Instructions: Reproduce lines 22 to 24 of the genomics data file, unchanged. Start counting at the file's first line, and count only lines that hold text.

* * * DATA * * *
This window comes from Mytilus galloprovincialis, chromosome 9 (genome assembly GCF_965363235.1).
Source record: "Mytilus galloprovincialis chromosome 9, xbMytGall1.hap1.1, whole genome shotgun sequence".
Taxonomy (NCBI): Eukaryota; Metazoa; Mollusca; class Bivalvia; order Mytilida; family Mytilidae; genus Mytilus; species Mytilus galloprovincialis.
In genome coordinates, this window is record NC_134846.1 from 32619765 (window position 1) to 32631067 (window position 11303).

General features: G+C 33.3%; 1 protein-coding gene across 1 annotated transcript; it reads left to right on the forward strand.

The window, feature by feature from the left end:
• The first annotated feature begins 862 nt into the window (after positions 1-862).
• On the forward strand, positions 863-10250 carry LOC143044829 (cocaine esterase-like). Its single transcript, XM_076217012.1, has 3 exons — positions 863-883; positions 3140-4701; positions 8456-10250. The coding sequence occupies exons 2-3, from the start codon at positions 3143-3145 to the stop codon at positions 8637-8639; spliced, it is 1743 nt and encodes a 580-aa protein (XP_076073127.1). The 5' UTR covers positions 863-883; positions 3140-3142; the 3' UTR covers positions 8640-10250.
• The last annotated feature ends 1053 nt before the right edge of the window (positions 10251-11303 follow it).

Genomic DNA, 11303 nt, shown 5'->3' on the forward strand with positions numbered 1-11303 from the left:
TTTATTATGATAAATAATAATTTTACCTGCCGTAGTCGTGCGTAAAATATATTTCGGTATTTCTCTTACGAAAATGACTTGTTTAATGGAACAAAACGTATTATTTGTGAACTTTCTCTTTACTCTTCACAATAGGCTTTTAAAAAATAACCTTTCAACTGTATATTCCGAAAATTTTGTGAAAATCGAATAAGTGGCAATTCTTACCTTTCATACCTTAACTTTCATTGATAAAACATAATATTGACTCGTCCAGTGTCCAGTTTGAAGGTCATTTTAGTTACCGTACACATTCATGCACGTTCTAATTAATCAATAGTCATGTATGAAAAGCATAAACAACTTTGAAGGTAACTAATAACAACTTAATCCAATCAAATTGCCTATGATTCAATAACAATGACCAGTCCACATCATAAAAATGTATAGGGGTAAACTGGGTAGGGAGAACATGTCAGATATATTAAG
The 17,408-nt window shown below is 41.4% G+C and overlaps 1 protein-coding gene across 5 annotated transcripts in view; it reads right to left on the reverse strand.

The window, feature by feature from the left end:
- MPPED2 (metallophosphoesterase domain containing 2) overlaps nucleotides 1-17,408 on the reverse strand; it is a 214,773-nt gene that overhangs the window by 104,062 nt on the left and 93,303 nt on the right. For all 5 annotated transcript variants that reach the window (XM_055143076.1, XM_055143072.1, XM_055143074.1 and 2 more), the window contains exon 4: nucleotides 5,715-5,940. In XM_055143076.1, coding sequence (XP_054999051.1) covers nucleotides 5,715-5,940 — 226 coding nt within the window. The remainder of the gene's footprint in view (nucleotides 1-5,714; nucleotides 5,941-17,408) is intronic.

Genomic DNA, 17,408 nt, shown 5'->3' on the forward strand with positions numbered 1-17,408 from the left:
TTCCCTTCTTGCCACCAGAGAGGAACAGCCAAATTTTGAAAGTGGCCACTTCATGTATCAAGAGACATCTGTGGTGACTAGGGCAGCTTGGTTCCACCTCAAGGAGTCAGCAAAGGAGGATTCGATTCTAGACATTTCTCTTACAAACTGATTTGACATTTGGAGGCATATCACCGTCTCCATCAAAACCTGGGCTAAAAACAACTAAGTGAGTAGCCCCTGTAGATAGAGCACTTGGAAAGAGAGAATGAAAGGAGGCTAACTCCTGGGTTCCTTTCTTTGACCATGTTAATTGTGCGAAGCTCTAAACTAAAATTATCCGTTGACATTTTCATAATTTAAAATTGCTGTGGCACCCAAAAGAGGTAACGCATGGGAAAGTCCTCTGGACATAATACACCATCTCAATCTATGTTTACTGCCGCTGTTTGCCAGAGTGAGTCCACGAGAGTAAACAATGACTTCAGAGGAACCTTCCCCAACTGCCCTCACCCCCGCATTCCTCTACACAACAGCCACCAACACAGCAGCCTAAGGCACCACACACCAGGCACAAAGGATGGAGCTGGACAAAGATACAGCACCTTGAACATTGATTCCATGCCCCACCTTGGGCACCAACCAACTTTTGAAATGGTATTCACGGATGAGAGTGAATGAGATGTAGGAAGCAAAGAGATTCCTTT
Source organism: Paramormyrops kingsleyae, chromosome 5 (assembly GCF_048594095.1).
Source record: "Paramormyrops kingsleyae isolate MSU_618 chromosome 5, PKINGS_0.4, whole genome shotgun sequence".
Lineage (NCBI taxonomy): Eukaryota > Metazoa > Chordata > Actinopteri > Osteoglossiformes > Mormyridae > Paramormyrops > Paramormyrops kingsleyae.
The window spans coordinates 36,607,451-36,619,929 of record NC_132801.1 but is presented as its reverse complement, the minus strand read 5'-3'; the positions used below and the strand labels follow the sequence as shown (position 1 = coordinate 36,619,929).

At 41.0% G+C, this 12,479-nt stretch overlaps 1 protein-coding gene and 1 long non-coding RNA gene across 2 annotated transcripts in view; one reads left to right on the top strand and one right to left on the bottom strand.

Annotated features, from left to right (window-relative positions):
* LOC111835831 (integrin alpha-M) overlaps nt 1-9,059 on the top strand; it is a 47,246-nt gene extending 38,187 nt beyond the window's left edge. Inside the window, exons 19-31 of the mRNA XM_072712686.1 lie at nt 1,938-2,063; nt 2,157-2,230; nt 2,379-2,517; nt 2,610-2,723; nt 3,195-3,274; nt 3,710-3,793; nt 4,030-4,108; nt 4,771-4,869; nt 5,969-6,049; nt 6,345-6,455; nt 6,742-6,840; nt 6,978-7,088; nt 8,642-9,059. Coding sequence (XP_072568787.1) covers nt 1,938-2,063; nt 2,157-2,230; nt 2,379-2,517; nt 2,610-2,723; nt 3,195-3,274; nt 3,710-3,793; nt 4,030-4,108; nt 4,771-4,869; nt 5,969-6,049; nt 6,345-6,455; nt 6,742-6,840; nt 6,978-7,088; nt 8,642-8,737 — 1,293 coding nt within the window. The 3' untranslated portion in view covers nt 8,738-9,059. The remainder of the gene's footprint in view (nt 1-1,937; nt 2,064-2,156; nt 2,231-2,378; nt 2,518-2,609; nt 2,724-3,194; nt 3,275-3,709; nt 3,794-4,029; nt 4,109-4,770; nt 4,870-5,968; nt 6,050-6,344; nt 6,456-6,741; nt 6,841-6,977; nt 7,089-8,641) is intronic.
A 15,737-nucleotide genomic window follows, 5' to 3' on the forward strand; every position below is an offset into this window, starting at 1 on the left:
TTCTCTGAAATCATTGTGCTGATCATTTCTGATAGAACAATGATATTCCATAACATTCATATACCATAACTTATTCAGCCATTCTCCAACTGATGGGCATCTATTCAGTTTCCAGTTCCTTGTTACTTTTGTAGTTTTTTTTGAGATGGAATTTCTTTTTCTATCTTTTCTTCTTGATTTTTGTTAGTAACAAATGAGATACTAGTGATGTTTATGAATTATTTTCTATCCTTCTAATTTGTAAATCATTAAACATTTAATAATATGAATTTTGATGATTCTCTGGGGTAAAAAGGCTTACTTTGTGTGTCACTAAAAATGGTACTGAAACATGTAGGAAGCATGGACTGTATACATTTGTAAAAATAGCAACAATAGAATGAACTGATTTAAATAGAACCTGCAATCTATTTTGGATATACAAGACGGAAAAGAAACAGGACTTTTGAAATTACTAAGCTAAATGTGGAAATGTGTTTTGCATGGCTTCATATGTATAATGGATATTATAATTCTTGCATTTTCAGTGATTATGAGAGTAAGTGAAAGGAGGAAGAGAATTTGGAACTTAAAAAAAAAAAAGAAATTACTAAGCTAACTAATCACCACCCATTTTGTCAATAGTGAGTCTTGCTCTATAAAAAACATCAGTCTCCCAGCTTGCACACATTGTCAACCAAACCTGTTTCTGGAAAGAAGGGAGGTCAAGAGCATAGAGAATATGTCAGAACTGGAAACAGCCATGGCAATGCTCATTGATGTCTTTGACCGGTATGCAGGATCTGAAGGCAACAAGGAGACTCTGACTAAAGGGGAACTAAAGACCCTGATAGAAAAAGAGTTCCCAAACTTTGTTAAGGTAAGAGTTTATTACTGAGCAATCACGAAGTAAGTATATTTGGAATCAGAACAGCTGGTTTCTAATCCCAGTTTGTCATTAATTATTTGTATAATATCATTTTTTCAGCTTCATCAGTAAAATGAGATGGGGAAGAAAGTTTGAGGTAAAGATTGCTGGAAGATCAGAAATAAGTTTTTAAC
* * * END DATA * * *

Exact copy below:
Annotated features, from left to right (window-relative positions):
* LOC111835831 (integrin alpha-M) overlaps nt 1-9,059 on the top strand; it is a 47,246-nt gene extending 38,187 nt beyond the window's left edge. Inside the window, exons 19-31 of the mRNA XM_072712686.1 lie at nt 1,938-2,063; nt 2,157-2,230; nt 2,379-2,517; nt 2,610-2,723; nt 3,195-3,274; nt 3,710-3,793; nt 4,030-4,108; nt 4,771-4,869; nt 5,969-6,049; nt 6,345-6,455; nt 6,742-6,840; nt 6,978-7,088; nt 8,642-9,059. Coding sequence (XP_072568787.1) covers nt 1,938-2,063; nt 2,157-2,230; nt 2,379-2,517; nt 2,610-2,723; nt 3,195-3,274; nt 3,710-3,793; nt 4,030-4,108; nt 4,771-4,869; nt 5,969-6,049; nt 6,345-6,455; nt 6,742-6,840; nt 6,978-7,088; nt 8,642-8,737 — 1,293 coding nt within the window. The 3' untranslated portion in view covers nt 8,738-9,059. The remainder of the gene's footprint in view (nt 1-1,937; nt 2,064-2,156; nt 2,231-2,378; nt 2,518-2,609; nt 2,724-3,194; nt 3,275-3,709; nt 3,794-4,029; nt 4,109-4,770; nt 4,870-5,968; nt 6,050-6,344; nt 6,456-6,741; nt 6,841-6,977; nt 7,089-8,641) is intronic.
A 15,737-nucleotide genomic window follows, 5' to 3' on the forward strand; every position below is an offset into this window, starting at 1 on the left: